This story by Izabela Shubair was originally posted by McMaster University DeGroote School of Business, March 10, 2022.
At first, the circular robots appear to be doing a strange, synchronized dance. They spin, move forward, change directions. Eventually, each robot picks up a large product rack, which rests on top of it, before zooming across a warehouse. Its destination is a picking station manned by a human. She picks the desired product from the rack and enters it into a computer. Then, the products continue their order fulfillment journey. Tomorrow, they will appear on someone’s doorstep. Similar scenes play out at robotic fulfillment centres across the world, where robots are replacing the need for workers to physically walk to racks and fulfill orders.
In today’s e-commerce era, robotic mobile fulfillment systems are one way that online fulfillment warehouses can speed up deliveries. For these systems to be effective, the robots’ movements must be optimized. This is a research interest of Yanling Zhuang. A fourth-year Management Science PhD candidate at China’s Dalian University of Technology, Zhuang was a visiting student at DeGroote from September 2019 to September 2021. Even since returning to China, her research — which involves developing models and algorithms to help increase the efficiency of robotic systems — is still making an impact in Canada. In fact, it recently afforded her an audience with the freight industry’s top firms — and a win — when she presented the findings at the Smart Freight Symposium 2021 Student Presentation Competition.
“We proposed a heuristic algorithm (designed to solve a problem in a faster and more efficient fashion than traditional methods by sacrificing optimality, accuracy, precision, or completeness for speed) because (warehouses) need a very quick algorithm to solve a lot of customer orders,” explains Zhuang, who, as the competition winner, received $1,000.
“They need to create a solution within several minutes. We obtained a real-world data set from a warehouse in China and then we analyzed the customer orders. We found out what they ordered and what is the relationship between the orders. How can we make some orders together and get these several orders to just one person to pick?”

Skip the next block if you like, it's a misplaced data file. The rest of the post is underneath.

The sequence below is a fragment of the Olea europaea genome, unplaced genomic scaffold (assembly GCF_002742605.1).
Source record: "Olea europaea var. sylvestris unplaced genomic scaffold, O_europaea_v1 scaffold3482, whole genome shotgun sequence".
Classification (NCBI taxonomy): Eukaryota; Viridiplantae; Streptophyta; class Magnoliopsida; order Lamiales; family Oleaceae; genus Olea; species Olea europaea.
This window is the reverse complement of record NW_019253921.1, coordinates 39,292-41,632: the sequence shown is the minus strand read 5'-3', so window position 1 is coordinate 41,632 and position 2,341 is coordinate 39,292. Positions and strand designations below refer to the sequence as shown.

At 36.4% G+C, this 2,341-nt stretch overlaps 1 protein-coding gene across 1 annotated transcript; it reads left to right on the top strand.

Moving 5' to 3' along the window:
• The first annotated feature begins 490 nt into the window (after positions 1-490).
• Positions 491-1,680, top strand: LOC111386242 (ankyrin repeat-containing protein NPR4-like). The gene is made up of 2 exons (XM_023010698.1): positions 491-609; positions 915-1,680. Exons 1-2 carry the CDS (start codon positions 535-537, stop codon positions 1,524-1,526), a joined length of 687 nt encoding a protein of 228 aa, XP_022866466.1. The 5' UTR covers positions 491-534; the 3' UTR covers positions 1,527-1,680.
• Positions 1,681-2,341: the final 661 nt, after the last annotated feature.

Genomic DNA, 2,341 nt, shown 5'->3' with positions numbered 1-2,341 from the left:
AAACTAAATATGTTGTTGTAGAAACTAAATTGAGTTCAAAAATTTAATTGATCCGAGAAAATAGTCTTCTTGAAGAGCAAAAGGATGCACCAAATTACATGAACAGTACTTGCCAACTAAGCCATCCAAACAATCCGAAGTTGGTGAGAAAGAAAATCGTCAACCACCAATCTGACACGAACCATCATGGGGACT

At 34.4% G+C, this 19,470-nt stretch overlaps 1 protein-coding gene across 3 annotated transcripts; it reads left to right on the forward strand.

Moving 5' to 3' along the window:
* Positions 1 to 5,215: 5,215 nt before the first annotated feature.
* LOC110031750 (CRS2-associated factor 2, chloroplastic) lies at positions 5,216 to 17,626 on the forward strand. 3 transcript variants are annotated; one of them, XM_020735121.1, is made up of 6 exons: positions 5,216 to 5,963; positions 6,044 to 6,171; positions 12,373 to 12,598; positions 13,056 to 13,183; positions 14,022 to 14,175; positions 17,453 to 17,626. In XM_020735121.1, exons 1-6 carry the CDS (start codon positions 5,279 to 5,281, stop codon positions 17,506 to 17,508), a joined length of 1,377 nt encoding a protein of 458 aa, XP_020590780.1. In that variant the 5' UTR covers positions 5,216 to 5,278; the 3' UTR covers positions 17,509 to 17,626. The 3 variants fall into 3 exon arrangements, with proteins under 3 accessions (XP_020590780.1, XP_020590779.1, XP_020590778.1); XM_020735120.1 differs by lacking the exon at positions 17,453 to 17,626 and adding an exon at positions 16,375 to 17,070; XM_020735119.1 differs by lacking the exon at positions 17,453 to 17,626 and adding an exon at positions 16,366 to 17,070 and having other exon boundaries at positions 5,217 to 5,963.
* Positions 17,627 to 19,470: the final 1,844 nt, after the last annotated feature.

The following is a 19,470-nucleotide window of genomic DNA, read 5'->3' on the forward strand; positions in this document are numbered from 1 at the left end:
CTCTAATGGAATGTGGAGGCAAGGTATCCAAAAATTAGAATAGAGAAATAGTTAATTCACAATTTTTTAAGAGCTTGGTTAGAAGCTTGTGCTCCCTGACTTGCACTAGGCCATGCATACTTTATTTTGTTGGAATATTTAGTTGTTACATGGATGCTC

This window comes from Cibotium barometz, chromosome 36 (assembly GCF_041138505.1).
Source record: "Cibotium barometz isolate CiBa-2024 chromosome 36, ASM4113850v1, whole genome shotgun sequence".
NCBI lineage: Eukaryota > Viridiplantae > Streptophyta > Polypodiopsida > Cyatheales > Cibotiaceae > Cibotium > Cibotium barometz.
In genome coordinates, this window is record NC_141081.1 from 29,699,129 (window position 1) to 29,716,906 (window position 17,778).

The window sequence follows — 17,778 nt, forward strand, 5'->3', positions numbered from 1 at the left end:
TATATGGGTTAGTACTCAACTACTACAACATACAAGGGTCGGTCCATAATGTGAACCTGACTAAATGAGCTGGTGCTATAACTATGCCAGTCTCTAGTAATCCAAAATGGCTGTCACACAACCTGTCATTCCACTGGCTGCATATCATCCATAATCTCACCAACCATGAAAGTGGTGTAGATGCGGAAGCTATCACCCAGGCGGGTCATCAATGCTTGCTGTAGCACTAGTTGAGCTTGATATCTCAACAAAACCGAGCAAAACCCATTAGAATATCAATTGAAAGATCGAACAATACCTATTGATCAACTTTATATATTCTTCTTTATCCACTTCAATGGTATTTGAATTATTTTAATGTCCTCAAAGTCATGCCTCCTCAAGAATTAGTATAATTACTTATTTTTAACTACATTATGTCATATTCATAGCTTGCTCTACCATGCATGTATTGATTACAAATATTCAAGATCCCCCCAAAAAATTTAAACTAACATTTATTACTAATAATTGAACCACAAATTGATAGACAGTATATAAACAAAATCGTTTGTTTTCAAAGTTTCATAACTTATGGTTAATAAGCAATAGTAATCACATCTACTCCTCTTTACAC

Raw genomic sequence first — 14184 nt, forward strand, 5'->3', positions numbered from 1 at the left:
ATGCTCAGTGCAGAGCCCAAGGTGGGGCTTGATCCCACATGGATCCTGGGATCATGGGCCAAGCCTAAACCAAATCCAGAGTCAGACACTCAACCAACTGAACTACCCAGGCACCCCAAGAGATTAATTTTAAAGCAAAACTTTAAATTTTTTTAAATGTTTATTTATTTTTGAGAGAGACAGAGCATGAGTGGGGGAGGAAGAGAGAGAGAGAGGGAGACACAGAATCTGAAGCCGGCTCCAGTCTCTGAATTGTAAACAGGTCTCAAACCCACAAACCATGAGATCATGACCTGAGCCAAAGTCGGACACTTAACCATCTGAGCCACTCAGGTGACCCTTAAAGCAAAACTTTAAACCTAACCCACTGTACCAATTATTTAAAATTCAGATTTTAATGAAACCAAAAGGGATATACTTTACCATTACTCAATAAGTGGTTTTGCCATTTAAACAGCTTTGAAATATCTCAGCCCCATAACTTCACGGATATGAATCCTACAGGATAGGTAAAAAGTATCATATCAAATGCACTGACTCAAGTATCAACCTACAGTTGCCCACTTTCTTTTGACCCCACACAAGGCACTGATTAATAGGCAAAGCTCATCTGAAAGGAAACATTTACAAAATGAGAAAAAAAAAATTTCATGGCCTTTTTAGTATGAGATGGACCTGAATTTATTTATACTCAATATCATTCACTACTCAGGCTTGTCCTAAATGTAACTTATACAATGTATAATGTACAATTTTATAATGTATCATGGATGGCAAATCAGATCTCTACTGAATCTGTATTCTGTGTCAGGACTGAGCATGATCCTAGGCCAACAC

Zhuang and her team formulated the order and rack sequencing problem in a robotic mobile fulfillment system with multiple picking stations as a mixed integer programming model. They also accounted for workload balancing between picking stations, which allowed them to precisely solve some small-scale problems. The team then introduced the heuristic algorithm to interactively generate the sequences of orders and racks at multiple picking stations. Using real-life data, they tested the performance of the proposed methods. The results, says Zhuang, were surprising.
“Compared to the current method used in practice (by this particular warehouse), we can reduce rack movements by up to 62 per cent,” she says. “So, previously, they would need to use 1,000 racks, but using our algorithm, they would only need 400 racks.”
Aside from being surprising, the results are also garnering attention for their potential to change industry practices. The Student Presentation Competition’s judges, for example, were so impressed that the chair of the judges committee expressed interest in discussing some of the ideas she presented with his warehouse managers.
The Smart Freight Symposium, virtually held at the end of November, featured government and industry leaders, non-profits, and university researchers offering insights on goods movement. In its third year, the Symposium is organized by the Smart Freight Centre (SFC), a collaborative network between the Region of Peel, McMaster University, University of Toronto, and York University. SFC conducts evidence-based research on regionally significant goods movement issues and projects in Peel Region and the Greater Toronto Hamilton Area. It also advocates for the coordination of transportation infrastructure, land development, regulations, technology tools, and resources.
The Student Presentation Competition that Zhuang won was a new addition sponsored by Kinaxis. A supply chain management and sales and operation planning software company, Kinaxis has a commitment to work with academic institutions to help train professionals in this area. Polly Mitchell-Guthrie is Kinaxis’s VP, Industry Outreach and Thought Leadership. She says such competitions are vital opportunities for students.
“We have found competitions a great way for students to try their hand at applying the fundamentals they learn in the classroom to real world problems and situations,” she says. “We have been involved as judges to provide an industry perspective on the entrants as well as feedback and mentoring. Through this type of industry-academia interaction, industry benefits from the pipeline of talent and collaboration on our most pressing problems to be addressed by innovation in research. Educational institutions benefit by finding placements for graduates and exposure to real-world problems that would benefit from applied research.”
For her part, Zhuang says as she embarks on contacting companies to discuss the recently published research, she is also looking ahead. Her order picking optimization research, she says, is branching off to address four other optimization issues. Up next? Robot scheduling.